Red Oak Farm
Copyright © 1998 -2012
This is just a very short list of a few of the more common parasites emus can pick up. Deworming with Ivermectin twice a year is the smart thing to do. Since this dewormer comes in a pour on as well as injectable, it is easier on the bird.
One thing - if you worm the birds they must not be processed for 90 days. For this reason, many farms are turning to a food grade Diatomaceous Earth.
Avian Roundworms: These long, yellowish white worms are found in the intestine and stomach of the birds. They cause slow growth, weakness and death. These are first hosted by the lesser meal worm - the darkling beetle in both the larva and adult stages.
Avian Tapeworms: These long, white, flat, segmented worms are found in the intestine and stomach of the birds. They cause slow growth and weakness. These are first hosted by the lesser meal worm - the darkling beetle in both the larva and adult stages.
Baylisascaris. This is a round worm carried by raccoons and opossums in some areas of the country. Improper personal hygiene after cleaning infected pens is the most common way for you to pick it up. The worm migrates from the intestinal tract to the liver, brain or eyes. Birds with obvious neurological problems (unable to walk properly, staggering) could be infected. If you live in an area with a high raccoon or opossum population, ask your vet if Baylisascaris is a problem in your area. Worming the birds and using proper hygiene is the preventative.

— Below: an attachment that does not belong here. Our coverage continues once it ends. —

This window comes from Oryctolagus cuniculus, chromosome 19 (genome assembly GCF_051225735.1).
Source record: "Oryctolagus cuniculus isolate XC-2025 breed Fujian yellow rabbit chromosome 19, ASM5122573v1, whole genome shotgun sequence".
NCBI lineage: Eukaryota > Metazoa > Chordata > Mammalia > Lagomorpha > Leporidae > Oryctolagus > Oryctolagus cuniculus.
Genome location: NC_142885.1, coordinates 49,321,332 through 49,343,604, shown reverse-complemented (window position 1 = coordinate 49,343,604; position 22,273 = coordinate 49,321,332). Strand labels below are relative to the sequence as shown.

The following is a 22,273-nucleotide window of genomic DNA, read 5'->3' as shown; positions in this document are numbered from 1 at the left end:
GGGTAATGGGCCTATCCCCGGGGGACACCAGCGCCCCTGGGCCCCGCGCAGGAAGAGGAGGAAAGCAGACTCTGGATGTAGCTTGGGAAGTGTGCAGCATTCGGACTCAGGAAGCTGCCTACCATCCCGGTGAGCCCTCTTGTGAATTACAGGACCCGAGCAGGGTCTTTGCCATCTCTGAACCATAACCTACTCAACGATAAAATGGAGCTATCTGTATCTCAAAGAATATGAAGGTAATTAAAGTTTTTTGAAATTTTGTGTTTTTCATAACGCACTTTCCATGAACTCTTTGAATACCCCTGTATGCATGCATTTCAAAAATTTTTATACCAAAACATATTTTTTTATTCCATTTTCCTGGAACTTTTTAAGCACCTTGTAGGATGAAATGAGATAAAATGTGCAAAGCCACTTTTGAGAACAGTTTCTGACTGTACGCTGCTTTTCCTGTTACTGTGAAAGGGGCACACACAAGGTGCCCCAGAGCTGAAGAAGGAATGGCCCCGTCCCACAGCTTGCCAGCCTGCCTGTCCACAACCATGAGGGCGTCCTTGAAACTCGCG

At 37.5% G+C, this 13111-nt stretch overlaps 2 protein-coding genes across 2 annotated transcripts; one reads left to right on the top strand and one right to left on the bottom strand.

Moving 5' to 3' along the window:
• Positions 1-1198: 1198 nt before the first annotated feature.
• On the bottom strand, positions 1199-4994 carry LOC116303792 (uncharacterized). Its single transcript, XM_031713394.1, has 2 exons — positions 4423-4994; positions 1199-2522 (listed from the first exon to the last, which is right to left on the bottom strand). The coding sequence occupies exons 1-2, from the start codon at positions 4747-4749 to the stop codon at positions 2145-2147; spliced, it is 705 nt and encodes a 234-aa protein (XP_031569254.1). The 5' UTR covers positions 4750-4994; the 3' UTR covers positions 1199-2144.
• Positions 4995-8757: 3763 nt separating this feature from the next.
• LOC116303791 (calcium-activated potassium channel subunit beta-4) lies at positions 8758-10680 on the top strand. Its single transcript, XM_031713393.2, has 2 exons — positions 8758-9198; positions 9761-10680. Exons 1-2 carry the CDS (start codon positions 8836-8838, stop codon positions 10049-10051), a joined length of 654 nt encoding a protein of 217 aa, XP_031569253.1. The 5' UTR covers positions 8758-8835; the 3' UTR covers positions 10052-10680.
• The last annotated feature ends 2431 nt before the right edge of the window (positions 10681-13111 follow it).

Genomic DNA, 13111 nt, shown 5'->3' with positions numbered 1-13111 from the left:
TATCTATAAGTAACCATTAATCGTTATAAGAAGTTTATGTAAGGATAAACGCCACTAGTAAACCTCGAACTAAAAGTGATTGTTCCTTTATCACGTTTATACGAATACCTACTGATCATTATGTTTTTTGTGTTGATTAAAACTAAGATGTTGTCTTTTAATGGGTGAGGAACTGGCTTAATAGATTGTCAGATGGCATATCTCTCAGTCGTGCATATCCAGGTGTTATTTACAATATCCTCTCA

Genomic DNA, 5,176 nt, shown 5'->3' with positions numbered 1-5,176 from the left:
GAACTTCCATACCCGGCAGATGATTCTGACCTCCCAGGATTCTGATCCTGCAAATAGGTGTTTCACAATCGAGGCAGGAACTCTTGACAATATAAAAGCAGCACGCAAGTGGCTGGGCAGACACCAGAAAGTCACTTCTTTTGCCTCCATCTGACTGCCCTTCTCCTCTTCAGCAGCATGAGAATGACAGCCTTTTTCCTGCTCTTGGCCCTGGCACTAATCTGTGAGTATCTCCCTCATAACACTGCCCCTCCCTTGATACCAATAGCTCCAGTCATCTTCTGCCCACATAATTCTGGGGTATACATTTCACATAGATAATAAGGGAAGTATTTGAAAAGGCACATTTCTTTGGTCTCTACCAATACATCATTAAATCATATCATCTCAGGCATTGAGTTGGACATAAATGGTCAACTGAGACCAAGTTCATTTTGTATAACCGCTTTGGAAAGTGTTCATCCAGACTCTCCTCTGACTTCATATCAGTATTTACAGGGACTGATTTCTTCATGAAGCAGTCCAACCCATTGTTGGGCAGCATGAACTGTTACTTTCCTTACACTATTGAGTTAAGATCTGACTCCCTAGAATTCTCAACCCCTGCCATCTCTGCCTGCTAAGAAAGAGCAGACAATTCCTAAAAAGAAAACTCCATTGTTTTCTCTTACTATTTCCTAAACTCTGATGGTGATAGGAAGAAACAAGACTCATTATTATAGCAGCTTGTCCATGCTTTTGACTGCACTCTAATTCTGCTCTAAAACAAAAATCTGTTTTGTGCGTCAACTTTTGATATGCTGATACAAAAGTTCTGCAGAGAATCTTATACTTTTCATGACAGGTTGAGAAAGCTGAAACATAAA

Cerebral nematodiasis (brain worm disease): Signs of nematode infection include crooked necks, staggering, apparent disorientation and/or sudden death. Deworm with Ivermectin and you may save the chick if the worms have not already invaded the brain. Physical evidence to the damage done to the spinal cord will remain (crooked neck) and the chick may not flourish. If you are in areas with high populations of raccoons, grackles or skunks, deworm chicks once a month with Ivermectin for their first year. Dosage is by weight.
Cyathostoma variegatum (bronchial worms) Signs of this nematode infestation are respiratory distress and head shaking, with blood tinged sputum or a frothy phlegm. The worms attach to the walls of the bronchi. Left untreated the bird with smother. Deworm with Ivermectin twice a year.
Syngamus trachea (Tracheal worms or gape worms): Like Cyathostoma variegatum, these red colored nematodes are transmitted via earthworms, slugs, snails, beetles and cockroaches. The worm attaches itself to the trachea and if the infestation is severe enough you can even see it through the open mouth of the emu. Signs of this nematode infestation are respiratory distress and head shaking, with blood tinged sputum or a frothy phlegm. Left untreated the bird with smother. Deworm with Ivermectin twice a year.